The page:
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Sequential research-related biopsies in phase I trials: acceptance, feasibility and safety
1569-8041 (Electronic)0923-7534 (Linking)
Gomez-Roca, C ALacroix, LMassard, CDe Baere, TDeschamps, FPramod, RBahleda, RDeutsch, EBourgier, CAngevin, ELazar, VRibrag, VKoscielny, SChami, LLassau, NDromain, CRobert, CRoutier, EArmand, J PSoria, J-CengEvaluation StudiesEngland2011/09/16 06:00Ann Oncol. 2012 May;23(5):1301-6. doi: 10.1093/annonc/mdr383. Epub 2011 Sep 14.
BACKGROUND: Sequential tumour biopsies are of potential interest for the rational development of molecular targeted therapies. PATIENTS AND METHODS: From June 2004 to July 2009, 186 patients participated in 14 phase I clinical trials in which sequential tumour biopsies (13 trials) and/or sequential normal skin biopsies (6 trials) were optional. All patients had to sign an independent informed consent for the biopsies. RESULTS: Tumour biopsies were proposed to 155 patients and 130 (84%) signed the consent while normal skin biopsies were proposed to 70 patients and 57 (81%) signed the consent. Tumour biopsies could not be carried out in 41 (31%) of the 130 consenting patients. Tumour biopsies were collected at baseline in 33 patients, at baseline and under treatment in 56 patients. Tumour biopsies were obtained using an 18-gauge needle, under ultrasound or computed tomography guidance. Only nine minor complications were recorded. Most tumour biopsy samples collected were intended for ancillary molecular studies including protein or gene expression analysis, comparative genomic hybridization array or DNA sequencing. According to the results available, 70% of the biopsy samples met the quality criteria of each study and were suitable for ancillary studies. CONCLUSIONS: In our experience, the majority of the patients accepted skin biopsies as well as tumour biopsies. Sequential tumour and skin biopsies are feasible and safe during early-phase clinical trials, even when patients are exposed to anti-angiogenic agents. The real scientific value of such biopsies for dose selection in phase I trials has yet to be established.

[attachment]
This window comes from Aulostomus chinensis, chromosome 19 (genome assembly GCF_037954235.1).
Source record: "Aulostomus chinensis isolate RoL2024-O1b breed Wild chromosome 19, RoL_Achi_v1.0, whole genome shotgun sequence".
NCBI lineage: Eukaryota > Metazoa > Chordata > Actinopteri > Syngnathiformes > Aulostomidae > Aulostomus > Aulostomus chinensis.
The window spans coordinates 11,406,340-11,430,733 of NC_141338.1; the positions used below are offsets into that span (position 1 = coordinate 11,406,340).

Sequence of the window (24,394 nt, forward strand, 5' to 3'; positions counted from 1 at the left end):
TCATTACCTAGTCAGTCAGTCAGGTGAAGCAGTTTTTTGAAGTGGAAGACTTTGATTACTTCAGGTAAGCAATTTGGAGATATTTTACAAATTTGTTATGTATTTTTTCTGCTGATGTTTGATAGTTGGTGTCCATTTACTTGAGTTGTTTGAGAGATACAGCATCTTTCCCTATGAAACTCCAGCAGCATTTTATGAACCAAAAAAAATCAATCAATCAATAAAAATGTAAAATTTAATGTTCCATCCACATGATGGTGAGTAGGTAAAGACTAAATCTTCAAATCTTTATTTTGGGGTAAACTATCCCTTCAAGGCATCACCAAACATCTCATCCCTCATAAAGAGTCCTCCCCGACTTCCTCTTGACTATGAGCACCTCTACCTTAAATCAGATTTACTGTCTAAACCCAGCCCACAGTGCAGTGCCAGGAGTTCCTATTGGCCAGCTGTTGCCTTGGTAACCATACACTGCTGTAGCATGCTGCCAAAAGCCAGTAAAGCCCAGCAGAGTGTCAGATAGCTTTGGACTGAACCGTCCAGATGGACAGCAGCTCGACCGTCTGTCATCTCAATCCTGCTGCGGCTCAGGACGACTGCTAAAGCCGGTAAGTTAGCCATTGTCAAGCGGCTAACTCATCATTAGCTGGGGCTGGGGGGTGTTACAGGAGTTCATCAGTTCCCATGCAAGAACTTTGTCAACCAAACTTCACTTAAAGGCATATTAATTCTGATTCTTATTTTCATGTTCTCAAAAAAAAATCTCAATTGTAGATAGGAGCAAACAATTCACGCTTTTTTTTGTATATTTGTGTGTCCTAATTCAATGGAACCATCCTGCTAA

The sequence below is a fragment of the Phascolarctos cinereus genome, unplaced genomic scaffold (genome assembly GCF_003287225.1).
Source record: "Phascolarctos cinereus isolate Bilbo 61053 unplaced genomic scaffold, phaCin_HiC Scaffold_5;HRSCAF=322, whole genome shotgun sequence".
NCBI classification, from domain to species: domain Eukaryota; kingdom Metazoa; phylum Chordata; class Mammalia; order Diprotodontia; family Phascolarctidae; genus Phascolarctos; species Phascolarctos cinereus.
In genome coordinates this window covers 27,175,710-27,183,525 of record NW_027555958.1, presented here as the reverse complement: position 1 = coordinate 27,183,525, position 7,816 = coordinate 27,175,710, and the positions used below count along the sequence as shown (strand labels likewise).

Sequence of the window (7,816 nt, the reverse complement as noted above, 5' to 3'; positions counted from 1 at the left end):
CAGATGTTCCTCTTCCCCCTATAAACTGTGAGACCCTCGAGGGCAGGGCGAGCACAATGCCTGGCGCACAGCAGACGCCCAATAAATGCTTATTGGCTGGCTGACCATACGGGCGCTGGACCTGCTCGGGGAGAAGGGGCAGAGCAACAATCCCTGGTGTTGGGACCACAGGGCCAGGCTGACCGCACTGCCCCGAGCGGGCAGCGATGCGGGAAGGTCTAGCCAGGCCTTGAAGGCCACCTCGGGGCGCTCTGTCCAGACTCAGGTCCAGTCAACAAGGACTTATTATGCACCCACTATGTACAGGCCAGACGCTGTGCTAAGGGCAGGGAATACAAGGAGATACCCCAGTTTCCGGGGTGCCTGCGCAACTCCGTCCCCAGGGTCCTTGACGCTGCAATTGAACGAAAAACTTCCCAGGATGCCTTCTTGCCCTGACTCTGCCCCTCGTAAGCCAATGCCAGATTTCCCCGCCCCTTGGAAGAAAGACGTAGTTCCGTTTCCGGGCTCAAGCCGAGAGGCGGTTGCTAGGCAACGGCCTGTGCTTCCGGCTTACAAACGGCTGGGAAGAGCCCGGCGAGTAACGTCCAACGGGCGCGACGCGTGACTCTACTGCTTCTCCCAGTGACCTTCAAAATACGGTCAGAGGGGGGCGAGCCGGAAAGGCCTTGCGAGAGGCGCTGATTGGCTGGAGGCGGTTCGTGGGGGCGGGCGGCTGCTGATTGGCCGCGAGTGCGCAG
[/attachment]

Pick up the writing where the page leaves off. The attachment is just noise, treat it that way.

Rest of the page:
Adolescent, Adult, Aged, Algorithms, Biomedical Research/*methods, Biopsy/adverse effects/methods/psychology/utilization, Clinical Trials, Phase I as Topic/*adverse effects/*methods/psychology, Feasibility Studies, Female, Humans, Male, Middle Aged, Neoplasms/*pathology, *Patient Acceptance of Health Care/psychology, Patient Safety/statistics & numerical data, Skin/*pathology, Young Adult
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